Substance abuse has been found to co-occur in 40-60% of intimate partner violence incidents across various studies. Several lines of evidence suggest that substance use/abuse plays a facilitative role intimate partner violence by precipitating or exacerbating violence.
Spousal abuse has been identified as a predictor of developing a substance abuse problem and/or addiction. Additionally, women in abusive relationships have often reported being coerced into using alcohol and/or drugs by their partners.
Substance abuse and high-risk alcohol use/abuse are more prevalent among women who experience intimate partner violence compared to a cohort with no intimate partner violence experience. In a study of prenatal patients in North Carolina, victims of violence were significantly more likely to use multiple substances before and during pregnancy than those who had no experience of intimate partner violence (American Journal of Public Health).
It is known that many episodes of intimate partner violence involve alcohol and/or illicit drug consumption. Research has found that on days of heavy drug and/or alcohol use, physical violence was 11 times more likely amongintimate partner violence batterers and victims.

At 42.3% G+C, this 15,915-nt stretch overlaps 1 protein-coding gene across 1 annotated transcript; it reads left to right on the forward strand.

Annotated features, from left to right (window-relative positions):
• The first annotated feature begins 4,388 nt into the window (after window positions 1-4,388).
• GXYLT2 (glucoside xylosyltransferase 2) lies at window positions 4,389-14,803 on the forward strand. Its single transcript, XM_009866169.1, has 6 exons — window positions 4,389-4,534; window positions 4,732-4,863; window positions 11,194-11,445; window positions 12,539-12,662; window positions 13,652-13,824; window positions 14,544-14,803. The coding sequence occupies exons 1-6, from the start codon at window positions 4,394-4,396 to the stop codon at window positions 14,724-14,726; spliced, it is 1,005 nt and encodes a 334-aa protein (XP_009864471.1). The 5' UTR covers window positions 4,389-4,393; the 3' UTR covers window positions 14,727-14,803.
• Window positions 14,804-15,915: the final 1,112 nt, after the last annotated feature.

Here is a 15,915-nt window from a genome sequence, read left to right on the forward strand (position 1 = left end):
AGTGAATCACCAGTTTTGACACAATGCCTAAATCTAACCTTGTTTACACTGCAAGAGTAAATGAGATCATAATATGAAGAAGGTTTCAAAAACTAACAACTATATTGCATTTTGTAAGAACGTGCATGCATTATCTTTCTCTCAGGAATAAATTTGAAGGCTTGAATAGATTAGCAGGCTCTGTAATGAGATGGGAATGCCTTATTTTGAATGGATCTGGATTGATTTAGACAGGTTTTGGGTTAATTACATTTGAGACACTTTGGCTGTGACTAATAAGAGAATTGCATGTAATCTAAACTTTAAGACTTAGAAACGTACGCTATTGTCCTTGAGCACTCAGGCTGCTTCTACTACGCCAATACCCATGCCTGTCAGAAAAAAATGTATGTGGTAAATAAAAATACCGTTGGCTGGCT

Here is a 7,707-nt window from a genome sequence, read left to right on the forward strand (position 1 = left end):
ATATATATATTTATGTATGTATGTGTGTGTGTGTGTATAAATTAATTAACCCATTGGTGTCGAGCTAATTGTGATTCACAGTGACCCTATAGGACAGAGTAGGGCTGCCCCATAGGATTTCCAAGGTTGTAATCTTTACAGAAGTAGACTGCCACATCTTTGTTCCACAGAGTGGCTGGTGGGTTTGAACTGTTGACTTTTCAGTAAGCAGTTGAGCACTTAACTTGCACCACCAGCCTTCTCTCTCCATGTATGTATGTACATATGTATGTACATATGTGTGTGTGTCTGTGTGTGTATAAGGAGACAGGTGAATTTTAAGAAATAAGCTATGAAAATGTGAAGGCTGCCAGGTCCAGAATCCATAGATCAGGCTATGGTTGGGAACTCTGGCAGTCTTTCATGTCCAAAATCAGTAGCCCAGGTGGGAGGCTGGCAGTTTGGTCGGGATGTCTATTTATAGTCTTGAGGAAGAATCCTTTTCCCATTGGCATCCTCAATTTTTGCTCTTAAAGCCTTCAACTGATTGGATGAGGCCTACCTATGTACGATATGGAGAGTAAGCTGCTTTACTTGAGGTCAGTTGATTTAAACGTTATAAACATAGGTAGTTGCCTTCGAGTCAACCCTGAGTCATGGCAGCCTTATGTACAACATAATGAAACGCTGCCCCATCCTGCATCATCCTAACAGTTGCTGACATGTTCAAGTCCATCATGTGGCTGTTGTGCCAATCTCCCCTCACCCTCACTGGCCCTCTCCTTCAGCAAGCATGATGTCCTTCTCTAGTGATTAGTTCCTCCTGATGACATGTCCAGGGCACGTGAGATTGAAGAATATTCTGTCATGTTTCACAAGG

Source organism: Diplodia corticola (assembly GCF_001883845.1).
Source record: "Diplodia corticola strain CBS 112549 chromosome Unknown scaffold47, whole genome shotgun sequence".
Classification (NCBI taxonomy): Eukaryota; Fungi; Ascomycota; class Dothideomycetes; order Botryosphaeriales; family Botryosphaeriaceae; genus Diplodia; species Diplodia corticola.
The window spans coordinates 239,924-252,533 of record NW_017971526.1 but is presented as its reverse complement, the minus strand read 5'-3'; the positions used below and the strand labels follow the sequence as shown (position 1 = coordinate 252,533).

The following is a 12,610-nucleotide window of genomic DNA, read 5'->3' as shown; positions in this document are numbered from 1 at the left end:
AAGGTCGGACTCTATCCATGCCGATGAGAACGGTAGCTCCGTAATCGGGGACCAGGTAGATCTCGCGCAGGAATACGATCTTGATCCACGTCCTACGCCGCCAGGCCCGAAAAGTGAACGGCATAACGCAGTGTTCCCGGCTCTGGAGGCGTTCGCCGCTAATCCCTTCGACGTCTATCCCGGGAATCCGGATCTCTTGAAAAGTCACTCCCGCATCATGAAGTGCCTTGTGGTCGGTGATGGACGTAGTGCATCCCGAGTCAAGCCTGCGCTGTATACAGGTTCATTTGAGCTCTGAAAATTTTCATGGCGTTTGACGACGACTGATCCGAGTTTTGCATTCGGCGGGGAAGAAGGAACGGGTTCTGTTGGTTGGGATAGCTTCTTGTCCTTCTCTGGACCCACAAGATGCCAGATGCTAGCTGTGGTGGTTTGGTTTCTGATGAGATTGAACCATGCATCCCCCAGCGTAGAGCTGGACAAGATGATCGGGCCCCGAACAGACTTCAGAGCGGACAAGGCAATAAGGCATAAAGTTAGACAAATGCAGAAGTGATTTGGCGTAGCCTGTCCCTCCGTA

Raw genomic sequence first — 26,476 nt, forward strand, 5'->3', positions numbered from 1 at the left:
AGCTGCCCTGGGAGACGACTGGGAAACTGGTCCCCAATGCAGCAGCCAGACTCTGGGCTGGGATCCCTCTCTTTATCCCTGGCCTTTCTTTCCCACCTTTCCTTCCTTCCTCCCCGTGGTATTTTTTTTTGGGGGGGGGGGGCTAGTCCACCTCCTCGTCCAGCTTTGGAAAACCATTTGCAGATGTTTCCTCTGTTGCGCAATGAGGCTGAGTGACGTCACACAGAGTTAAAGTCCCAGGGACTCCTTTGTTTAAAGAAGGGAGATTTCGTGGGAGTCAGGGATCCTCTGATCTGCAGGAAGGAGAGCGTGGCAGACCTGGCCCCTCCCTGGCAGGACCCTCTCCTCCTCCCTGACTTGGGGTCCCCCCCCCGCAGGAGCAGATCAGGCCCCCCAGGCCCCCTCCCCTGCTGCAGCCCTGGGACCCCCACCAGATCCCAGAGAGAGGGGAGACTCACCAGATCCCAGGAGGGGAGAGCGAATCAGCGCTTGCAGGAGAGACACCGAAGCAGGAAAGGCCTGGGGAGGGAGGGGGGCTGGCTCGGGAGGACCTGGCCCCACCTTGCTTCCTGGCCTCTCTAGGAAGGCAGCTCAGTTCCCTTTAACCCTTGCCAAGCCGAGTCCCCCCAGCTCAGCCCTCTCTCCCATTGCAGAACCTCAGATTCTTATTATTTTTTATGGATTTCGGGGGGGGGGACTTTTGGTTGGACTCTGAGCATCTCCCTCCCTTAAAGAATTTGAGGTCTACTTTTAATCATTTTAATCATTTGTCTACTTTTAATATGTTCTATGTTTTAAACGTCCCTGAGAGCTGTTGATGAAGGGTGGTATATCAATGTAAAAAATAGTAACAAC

Asking For Help Is The First Step
As with substance use disorders, asking for help in identifying the difference between healthy and unhealthy relationships is the first step to change. On The Way Out Recovery Hour, Linda Davies, Executive Director for the Domestic Violence Center of Santa Clarita will let us know how to begin the process of asking for help.
The Domestic Violence Center Offers Hope And Healing
Today at Noon on KHTS Radio, we will find out what services are available through the DVC of SCV. We will discuss signs of unhealthy relationships, as well as safety. We will look at the connection of substance use and intimate partner violence. And most importantly, we will talk about the resources available to get help.